Rohde highlights law enforcement progress at State of the City address

Columbus Police Chief Jon Rohde opened his talk at the State of the City address highlighting improvements the department and city have made in two areas — law enforcement professionalism and crime reduction efforts.

Mayor Jim Lienhoop chose Rohde as a guest speaker at the annual address to show law enforcement’s commitment to making Columbus a safe place to work, play and live.

“Demonstrating professionalism in law enforcement is critical in this day and age, and it’s necessary to build relationships between police and the citizens we serve,” Rohde said.

He said professionalism is demonstrated in a variety of ways — from achieving and maintaining state and national accreditation to recruiting and retaining officers.

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In a portion of his speech, Rohde honored police officers who had assisted community members in various ways, including saving lives, helping the elderly and assisting residents with keeping their kids safe.

In 2017, Columbus Police Department averaged losing six officers a year, and applications received decreased by more than 75 percent, Rohde said. Successful police hires also decreased by 88 percent.

“This problem required action, and in 2018 the mayor, city council and board of public works and safety made it a priority to reverse this,” Rohde said.

The city conducted a salary compensation study and initiated a two-year implementation plan to offer more competitive salaries. The take-home car program was also expanded to match the state’s residency requirements.

Also, the grooming policy was modified to be more progressive with current times, allowing beards and tattoos.

The department hosted a hiring process Saturday, and Rohde said these actions resulted in a 187 percent increase in the number of applicants who showed up, and a 400 percent increase in applications received.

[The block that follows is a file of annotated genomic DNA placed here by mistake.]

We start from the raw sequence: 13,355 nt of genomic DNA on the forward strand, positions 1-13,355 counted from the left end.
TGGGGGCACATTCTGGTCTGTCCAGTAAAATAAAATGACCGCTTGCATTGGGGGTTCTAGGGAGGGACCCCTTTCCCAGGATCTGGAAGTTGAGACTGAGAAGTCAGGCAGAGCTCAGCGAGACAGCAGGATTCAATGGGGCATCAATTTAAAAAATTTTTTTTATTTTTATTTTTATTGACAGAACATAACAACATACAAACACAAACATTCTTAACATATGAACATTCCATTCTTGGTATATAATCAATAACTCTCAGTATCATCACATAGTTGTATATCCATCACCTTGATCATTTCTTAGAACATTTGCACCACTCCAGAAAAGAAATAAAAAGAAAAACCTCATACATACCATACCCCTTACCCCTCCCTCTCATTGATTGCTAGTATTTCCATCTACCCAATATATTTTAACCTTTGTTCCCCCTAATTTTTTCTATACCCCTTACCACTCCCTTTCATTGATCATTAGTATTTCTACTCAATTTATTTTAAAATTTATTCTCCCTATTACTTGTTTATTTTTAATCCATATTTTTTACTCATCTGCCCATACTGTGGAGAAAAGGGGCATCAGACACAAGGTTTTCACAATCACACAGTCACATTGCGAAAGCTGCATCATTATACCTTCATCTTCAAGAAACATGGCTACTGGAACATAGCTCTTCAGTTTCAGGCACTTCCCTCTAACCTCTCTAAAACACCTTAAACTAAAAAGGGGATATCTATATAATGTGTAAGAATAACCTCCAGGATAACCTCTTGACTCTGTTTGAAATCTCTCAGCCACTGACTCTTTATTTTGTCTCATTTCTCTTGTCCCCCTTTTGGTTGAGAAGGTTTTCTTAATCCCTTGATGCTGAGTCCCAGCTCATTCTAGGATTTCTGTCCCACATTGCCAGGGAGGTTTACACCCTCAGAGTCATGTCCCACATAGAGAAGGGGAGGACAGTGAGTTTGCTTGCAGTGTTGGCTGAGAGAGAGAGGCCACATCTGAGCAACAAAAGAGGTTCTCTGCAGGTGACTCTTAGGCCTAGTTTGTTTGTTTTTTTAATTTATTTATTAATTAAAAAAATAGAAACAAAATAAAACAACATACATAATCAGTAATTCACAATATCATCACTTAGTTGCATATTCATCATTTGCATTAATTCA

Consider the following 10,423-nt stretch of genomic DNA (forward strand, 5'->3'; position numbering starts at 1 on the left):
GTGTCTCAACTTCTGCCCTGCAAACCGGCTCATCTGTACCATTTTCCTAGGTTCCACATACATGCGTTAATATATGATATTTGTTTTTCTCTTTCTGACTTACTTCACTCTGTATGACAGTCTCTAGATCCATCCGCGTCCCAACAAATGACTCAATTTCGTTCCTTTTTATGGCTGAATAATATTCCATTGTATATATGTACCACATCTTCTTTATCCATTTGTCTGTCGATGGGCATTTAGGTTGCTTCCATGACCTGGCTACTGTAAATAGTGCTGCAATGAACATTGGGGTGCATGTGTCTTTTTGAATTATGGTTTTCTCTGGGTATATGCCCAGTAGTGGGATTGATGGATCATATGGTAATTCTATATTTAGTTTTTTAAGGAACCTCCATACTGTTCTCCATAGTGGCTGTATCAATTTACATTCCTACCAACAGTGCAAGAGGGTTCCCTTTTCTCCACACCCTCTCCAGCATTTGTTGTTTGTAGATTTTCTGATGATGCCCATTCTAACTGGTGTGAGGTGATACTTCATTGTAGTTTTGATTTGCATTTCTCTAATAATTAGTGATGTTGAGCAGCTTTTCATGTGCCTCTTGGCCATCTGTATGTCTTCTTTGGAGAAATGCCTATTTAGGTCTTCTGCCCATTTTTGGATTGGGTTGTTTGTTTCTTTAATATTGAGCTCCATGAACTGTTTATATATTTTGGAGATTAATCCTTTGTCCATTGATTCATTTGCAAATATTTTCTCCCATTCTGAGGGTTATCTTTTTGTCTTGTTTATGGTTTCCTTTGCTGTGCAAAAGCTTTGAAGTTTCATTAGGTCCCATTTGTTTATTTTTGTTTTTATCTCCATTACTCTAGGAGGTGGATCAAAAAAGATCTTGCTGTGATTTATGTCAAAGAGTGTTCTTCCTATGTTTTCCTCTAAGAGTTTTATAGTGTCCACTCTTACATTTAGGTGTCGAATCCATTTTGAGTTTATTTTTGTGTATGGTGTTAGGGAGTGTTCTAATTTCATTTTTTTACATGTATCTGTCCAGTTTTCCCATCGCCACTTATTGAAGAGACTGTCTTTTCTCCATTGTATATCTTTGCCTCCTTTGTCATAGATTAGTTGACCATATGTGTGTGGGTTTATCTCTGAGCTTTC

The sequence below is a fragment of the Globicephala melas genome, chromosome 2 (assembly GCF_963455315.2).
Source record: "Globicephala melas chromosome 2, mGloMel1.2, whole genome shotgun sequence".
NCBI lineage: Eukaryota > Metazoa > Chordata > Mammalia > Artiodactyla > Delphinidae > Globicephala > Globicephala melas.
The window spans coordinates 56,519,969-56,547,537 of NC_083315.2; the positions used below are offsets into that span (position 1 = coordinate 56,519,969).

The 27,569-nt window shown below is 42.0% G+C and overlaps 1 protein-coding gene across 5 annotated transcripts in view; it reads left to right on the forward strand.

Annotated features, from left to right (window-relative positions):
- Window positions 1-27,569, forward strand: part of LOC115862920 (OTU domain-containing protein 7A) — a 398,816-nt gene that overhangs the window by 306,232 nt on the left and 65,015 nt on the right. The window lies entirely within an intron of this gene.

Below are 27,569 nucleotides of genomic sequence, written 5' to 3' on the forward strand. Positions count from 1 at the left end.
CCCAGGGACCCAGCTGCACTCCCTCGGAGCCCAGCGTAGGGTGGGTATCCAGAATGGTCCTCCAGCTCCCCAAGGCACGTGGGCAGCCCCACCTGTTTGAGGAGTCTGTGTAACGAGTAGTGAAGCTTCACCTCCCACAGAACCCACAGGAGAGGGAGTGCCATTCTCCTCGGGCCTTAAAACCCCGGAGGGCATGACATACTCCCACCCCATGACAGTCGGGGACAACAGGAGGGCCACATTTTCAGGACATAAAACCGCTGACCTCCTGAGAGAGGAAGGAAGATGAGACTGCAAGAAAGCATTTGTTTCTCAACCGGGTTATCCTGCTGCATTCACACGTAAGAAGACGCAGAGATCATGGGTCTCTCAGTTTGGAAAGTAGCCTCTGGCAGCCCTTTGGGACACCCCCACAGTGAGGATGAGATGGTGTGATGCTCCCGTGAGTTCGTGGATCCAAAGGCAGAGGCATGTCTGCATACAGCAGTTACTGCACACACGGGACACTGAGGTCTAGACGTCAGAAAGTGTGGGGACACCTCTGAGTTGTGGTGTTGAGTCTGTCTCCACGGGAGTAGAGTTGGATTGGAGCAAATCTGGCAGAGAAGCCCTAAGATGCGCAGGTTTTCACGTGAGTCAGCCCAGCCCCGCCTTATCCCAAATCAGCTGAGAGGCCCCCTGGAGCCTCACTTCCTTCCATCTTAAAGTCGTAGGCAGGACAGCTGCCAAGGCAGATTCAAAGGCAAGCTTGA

Rohde also used the opportunity to highlight law enforcement’s efforts to reduce violent crime and property crime numbers. He said violent crimes, when one person harms another person, are 79 percent below the national average.

The city was recently ranked No. 8 on Safewise’s list of safest Indiana cities. SecurityChoice highlighted safe cities across the nation, and ranked Columbus No. 5 in the nation.

The department has also partnered with Bartholomew Consolidated School Corp. to increase the number of full-time school resource officers to five in local schools.

Rohde said the department introduced a new method of policing, intelligence-led policing, to reduce the number of reports of stolen or damaged property. This new method has resulted in property crime reductions over the last three years, an overall 19 percent decrease.

“I get really excited about this because you see your vision coming to fruition,” Rohde said. “I’m really excited to announce we are on pace this year for an additional 20 percent decrease in property crime. The actions taken are producing the desired results.”

Rohde said the higher-than-average property crime has direct correlation with the city’s drug addiction problem.

“While law enforcement constantly works to arrest the drug dealers and locate the supply of drugs, the community as a whole needs to address the demand,” Rohde said. “The theory is if we can reduce or eliminate the demand, we will collaterally reduce the drug supply.”